NJJN staffers win top journalism prizes
Johanna Ginsberg, center at rear, and members of Congregation B’nai Israel in Millburn traveled to a poverty-stricken community in Kentucky, a visit she described in an award-winning series.
Photo by Arthur Fredman
February 19, 2014
NJJN staff writer Johanna Ginsberg is the winner of the 2014 David Twersky Journalism Award, established in memory of the newspaper’s late former editor.
The award — now in its third year — recognizes the work of journalists at The Forward and New Jersey Jewish News, the two publications where Twersky worked for nearly two decades.
Ginsberg’s winning entry was her two-part series, appearing last June, about the special bond and ongoing relationship between members of Congregation B’nai Israel in Millburn and the poverty- stricken community of McRoberts, Ky.
“The judges’ mission was to find the one piece that David would have considered most remarkable,” said Amir Cohen, a colleague of Twersky’s during his tenure at both publications. Cohen founded the award in his friend’s memory and headed the judges’ committee. “Johanna’s piece is not only that but it also reminds me of the time David found out about the Paper Clips project in Tennessee months before anyone knew about it and back when they were struggling to get more than a few thousand paperclips. David dispatched a writer to Tennessee to cover it for the Jewish News. Reading Johanna’s piece, I had the exact same feeling I had when we first learned about Paper Clips.”
Starting in 1998, students at the Whitwell Middle School in Tennessee who were learning about the Holocaust set out to collect six million paper clips in order to conceptualize and memorialize the number of Jews killed in the Shoa.
In other award news, NJJN staff artist Dayna Nadel won first and second prize for Graphics & Illustration in the New Jersey Press Association’s 2013 Better Newspaper Contest, for illustrations created for the front cover of the paper. A judge said of her first-prize entry, a photomontage illustrating a story about year-round activities by summer camps: “This was an excellent example of graphics telling a story. The headline gives context and the graphic work does the rest. Great job on concept, execution, and drawing the reader into the paper.” Nadel’s second-place win was for her “Thanksgivukka” cover depicting a turkey/shin on a dreidel.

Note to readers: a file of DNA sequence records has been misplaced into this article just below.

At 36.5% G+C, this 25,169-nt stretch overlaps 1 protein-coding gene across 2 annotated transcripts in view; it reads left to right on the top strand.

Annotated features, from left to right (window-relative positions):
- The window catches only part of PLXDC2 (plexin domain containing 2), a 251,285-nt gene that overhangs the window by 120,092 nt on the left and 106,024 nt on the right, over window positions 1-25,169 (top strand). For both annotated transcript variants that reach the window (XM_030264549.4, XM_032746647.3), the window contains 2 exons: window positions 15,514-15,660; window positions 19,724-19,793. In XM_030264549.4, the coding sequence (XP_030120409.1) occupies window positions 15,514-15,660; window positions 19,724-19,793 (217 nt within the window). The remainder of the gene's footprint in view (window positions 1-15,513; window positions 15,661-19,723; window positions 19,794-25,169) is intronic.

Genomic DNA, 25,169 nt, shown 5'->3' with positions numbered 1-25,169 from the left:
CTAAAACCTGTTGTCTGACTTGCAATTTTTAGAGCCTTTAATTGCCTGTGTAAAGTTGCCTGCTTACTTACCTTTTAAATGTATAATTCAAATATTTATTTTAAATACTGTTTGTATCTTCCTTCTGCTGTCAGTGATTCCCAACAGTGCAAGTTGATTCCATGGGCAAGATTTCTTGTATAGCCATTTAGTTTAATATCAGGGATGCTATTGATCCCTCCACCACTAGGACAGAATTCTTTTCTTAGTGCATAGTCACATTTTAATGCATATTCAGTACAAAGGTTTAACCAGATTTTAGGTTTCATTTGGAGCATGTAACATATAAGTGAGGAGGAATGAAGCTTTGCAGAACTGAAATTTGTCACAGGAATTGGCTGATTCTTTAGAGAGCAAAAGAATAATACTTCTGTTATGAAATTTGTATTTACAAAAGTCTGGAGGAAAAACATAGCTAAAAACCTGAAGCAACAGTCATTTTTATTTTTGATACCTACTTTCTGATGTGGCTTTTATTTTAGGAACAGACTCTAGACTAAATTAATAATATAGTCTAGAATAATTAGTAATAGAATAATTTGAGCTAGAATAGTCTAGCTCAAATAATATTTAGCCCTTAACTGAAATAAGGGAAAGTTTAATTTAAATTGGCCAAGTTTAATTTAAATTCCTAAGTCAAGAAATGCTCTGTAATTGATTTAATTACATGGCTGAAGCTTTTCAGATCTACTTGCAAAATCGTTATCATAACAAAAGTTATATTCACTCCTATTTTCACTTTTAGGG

In the category for best blogs, NJJN editor-in-chief Andrew Silow-Carroll earned a third-place citation for his blog, “JustASC.”
The David Twersky Prize, for journalism that appeared in The Forward and New Jersey Jewish News, specifies articles with a focus on Israel and/or concerning the local and global political issues Twersky cared most about. Twersky died in 2010 at age 60.
Judge Elana Kahn-Oren, former president of the American Jewish Press Association, praised Ginsberg’s series not only for its journalistic skill but also its significance in the Jewish world. “Johanna Ginsberg draws attention to a remarkable story of a congregation taking action and making real its commitment to heal the world. The depth, nuance, and compassion in her reporting should serve as a model to all those who seek to use journalism to shine a light on the human condition.”
Aside from Kahn-Oren, the judges’ committee included Twersky’s children, Anna and Michael, and Connecticut Jewish Ledger publisher Ricky Greenfield. “This two-week series is exactly the kind of journalism my father was most excited about, and it is no surprise the other judges — not just me — found it worthy of this year’s award,” said Anna Twersky.
“It was a privilege to read so many extraordinary pieces, and an honor to award Johanna Ginsberg this year’s prize in our father’s name,” said Michael Twersky. “Johanna worked at the Jewish News with him, and it is a special feeling to know that the award was won by someone he brought to the Jewish News.”